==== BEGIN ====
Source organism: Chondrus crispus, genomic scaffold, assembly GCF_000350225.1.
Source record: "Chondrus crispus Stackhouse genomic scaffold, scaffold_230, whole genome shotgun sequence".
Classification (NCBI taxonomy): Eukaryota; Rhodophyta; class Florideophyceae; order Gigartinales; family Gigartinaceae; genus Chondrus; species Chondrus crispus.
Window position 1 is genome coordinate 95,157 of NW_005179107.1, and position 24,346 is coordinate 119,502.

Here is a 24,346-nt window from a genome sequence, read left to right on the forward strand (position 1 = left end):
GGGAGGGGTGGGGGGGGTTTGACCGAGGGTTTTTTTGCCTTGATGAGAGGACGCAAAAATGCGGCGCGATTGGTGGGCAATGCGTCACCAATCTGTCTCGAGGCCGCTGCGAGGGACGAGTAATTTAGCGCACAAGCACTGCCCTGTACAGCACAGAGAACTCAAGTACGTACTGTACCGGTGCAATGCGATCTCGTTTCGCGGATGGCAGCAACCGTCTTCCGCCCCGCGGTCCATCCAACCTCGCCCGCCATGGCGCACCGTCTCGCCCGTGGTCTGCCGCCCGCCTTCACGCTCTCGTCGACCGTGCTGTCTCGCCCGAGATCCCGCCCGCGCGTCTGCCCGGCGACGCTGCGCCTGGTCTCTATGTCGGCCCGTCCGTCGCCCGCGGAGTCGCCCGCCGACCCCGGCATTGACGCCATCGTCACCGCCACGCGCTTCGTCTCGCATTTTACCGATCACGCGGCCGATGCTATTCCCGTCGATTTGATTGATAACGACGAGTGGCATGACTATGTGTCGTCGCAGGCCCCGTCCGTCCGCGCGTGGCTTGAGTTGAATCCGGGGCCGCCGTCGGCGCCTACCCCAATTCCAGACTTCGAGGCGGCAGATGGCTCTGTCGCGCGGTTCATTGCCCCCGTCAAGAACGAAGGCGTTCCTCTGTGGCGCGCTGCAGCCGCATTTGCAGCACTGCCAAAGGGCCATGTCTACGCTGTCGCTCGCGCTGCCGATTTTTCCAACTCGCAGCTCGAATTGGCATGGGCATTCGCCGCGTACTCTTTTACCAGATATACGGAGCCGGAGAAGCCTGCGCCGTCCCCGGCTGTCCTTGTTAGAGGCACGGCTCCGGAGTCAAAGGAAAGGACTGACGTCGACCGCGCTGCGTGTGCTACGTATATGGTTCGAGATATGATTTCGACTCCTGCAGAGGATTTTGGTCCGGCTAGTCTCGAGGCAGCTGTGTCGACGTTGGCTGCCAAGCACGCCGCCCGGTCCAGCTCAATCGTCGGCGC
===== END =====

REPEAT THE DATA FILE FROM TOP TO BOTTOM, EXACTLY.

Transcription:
Source organism: Chondrus crispus, genomic scaffold, assembly GCF_000350225.1.
Source record: "Chondrus crispus Stackhouse genomic scaffold, scaffold_230, whole genome shotgun sequence".
Classification (NCBI taxonomy): Eukaryota; Rhodophyta; class Florideophyceae; order Gigartinales; family Gigartinaceae; genus Chondrus; species Chondrus crispus.
Window position 1 is genome coordinate 95,157 of NW_005179107.1, and position 24,346 is coordinate 119,502.

Here is a 24,346-nt window from a genome sequence, read left to right on the forward strand (position 1 = left end):
GGGAGGGGTGGGGGGGGTTTGACCGAGGGTTTTTTTGCCTTGATGAGAGGACGCAAAAATGCGGCGCGATTGGTGGGCAATGCGTCACCAATCTGTCTCGAGGCCGCTGCGAGGGACGAGTAATTTAGCGCACAAGCACTGCCCTGTACAGCACAGAGAACTCAAGTACGTACTGTACCGGTGCAATGCGATCTCGTTTCGCGGATGGCAGCAACCGTCTTCCGCCCCGCGGTCCATCCAACCTCGCCCGCCATGGCGCACCGTCTCGCCCGTGGTCTGCCGCCCGCCTTCACGCTCTCGTCGACCGTGCTGTCTCGCCCGAGATCCCGCCCGCGCGTCTGCCCGGCGACGCTGCGCCTGGTCTCTATGTCGGCCCGTCCGTCGCCCGCGGAGTCGCCCGCCGACCCCGGCATTGACGCCATCGTCACCGCCACGCGCTTCGTCTCGCATTTTACCGATCACGCGGCCGATGCTATTCCCGTCGATTTGATTGATAACGACGAGTGGCATGACTATGTGTCGTCGCAGGCCCCGTCCGTCCGCGCGTGGCTTGAGTTGAATCCGGGGCCGCCGTCGGCGCCTACCCCAATTCCAGACTTCGAGGCGGCAGATGGCTCTGTCGCGCGGTTCATTGCCCCCGTCAAGAACGAAGGCGTTCCTCTGTGGCGCGCTGCAGCCGCATTTGCAGCACTGCCAAAGGGCCATGTCTACGCTGTCGCTCGCGCTGCCGATTTTTCCAACTCGCAGCTCGAATTGGCATGGGCATTCGCCGCGTACTCTTTTACCAGATATACGGAGCCGGAGAAGCCTGCGCCGTCCCCGGCTGTCCTTGTTAGAGGCACGGCTCCGGAGTCAAAGGAAAGGACTGACGTCGACCGCGCTGCGTGTGCTACGTATATGGTTCGAGATATGATTTCGACTCCTGCAGAGGATTTTGGTCCGGCTAGTCTCGAGGCAGCTGTGTCGACGTTGGCTGCCAAGCACGCCGCCCGGTCCAGCTCAATCGTCGGCGC